Posted June 16th, 2011
The numbers of Irish people emigrating to Britain has increased by 25 per cent on last year, with the figure currently standing at 13,920. This is the largest margin of increase in ten years. The majority of emigrants are between the ages of 18 and 34, with London being the prime destination.
This trend is reflected in the increasing numbers of Irish citizens registering for national insurance numbers to work or claim benefits in the United Kingdom, with the numbers increasing from 9,510 in 2006 to 11,050 in 2009. Emigrant groups attribute this to the high unemployment and severe recession in Ireland.
The figures show that the most likely group to emigrate is the younger generation. Some 6,130 Irish citizens between the ages of 18 and 24 registered for national insurance numbers in 2010, with 5,730 in the 25 to 34 age group doing the same. Several areas of London recorded the highest numbers of Irish citizens last year, including Brent (300), Ealing (320) and Islington (320).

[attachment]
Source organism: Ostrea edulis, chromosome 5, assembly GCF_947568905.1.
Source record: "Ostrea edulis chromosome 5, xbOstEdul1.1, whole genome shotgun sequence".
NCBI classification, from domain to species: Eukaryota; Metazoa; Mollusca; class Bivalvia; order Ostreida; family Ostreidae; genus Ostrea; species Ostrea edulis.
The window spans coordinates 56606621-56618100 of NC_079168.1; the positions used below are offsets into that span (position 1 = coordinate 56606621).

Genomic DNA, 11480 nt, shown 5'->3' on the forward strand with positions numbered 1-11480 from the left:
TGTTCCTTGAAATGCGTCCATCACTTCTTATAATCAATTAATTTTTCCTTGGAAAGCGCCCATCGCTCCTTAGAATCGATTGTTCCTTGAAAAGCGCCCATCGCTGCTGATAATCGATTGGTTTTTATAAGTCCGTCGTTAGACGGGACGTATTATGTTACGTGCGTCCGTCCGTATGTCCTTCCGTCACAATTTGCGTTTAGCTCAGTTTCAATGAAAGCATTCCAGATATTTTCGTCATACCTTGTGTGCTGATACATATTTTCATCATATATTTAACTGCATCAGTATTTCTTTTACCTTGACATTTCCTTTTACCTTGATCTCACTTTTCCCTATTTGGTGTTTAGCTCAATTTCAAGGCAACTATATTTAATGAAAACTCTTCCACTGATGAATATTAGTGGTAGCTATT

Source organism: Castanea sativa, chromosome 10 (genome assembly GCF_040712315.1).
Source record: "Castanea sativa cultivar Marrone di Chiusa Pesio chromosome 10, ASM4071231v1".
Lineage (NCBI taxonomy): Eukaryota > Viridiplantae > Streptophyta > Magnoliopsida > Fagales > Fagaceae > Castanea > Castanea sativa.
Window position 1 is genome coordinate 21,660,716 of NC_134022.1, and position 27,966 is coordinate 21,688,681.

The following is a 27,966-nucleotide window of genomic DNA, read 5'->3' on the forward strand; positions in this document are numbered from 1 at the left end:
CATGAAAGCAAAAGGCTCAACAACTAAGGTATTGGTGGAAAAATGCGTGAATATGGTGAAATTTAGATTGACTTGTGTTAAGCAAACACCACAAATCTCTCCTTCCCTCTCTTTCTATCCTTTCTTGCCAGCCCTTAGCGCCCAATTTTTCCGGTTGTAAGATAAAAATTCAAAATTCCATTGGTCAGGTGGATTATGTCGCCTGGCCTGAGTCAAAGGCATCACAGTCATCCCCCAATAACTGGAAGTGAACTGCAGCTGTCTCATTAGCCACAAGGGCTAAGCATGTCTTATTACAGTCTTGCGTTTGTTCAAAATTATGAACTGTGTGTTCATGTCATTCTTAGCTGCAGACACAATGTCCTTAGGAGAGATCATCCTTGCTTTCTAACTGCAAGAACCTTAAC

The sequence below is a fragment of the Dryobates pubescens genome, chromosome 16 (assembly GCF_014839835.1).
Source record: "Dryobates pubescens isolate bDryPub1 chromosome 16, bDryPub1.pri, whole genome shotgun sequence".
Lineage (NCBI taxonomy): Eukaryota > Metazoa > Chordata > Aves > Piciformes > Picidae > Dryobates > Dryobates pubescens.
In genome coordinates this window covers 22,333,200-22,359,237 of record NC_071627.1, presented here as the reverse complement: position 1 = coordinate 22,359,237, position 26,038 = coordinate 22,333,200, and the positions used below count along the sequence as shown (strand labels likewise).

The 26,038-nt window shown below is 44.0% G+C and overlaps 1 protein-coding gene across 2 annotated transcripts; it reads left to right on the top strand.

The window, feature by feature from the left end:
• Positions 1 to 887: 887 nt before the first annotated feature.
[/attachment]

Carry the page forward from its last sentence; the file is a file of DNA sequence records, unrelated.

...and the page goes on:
Crosscare Migrant Project is an organisation that provides support to emigrants, and they believe that this is the first major sign of an exodus from Ireland to Britain due to the recession.
“In many ways it is not surprising considering the proximity, lack of visa requirement, lack of cultural boundaries, lower unemployment rate and the size of the British economy that Irish people are emigrating to the UK,” said Joe O’Brien, policy officer at the migrant project.
O’Brien has urged Irish citizens to prepare thoroughly before leaving for the UK, despite its close proximity and similar culture.